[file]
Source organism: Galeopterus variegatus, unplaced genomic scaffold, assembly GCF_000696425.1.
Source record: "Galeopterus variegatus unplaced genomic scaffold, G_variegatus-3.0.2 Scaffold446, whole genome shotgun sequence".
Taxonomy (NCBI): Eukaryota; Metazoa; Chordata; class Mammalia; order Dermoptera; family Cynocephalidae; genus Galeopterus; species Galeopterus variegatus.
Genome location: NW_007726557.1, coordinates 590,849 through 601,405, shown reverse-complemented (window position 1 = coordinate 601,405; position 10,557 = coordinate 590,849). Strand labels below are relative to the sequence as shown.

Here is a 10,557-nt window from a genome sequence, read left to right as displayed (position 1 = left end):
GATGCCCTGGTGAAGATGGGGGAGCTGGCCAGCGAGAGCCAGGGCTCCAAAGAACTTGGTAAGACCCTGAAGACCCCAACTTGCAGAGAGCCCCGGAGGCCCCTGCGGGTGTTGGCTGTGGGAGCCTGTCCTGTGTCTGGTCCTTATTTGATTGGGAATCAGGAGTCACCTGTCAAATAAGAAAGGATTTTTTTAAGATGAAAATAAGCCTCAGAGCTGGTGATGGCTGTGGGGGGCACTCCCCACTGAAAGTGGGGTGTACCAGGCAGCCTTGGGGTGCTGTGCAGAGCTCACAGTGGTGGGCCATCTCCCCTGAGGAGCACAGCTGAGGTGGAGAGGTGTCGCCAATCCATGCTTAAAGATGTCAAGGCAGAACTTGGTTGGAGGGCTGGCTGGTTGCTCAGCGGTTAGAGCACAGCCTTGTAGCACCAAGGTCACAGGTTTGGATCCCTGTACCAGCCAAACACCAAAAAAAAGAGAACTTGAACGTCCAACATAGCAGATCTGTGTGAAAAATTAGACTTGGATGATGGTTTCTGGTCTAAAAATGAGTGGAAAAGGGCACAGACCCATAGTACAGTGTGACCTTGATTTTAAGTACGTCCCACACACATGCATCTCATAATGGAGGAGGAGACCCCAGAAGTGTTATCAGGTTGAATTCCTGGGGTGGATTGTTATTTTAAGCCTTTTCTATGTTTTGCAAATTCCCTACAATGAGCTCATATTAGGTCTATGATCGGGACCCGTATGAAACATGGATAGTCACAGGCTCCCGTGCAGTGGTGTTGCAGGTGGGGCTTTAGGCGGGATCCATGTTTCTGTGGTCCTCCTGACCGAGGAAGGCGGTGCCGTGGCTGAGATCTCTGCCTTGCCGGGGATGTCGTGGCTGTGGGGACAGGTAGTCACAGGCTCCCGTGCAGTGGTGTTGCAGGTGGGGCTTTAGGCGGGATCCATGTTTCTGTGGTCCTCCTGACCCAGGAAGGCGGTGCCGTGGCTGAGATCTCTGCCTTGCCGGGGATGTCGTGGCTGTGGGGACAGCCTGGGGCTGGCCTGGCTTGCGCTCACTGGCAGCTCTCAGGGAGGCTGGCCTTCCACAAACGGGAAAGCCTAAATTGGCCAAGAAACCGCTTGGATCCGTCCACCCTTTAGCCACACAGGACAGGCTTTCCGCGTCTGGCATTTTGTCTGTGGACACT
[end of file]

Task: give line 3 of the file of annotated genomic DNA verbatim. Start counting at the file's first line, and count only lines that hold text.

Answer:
Taxonomy (NCBI): Eukaryota; Metazoa; Chordata; class Mammalia; order Dermoptera; family Cynocephalidae; genus Galeopterus; species Galeopterus variegatus.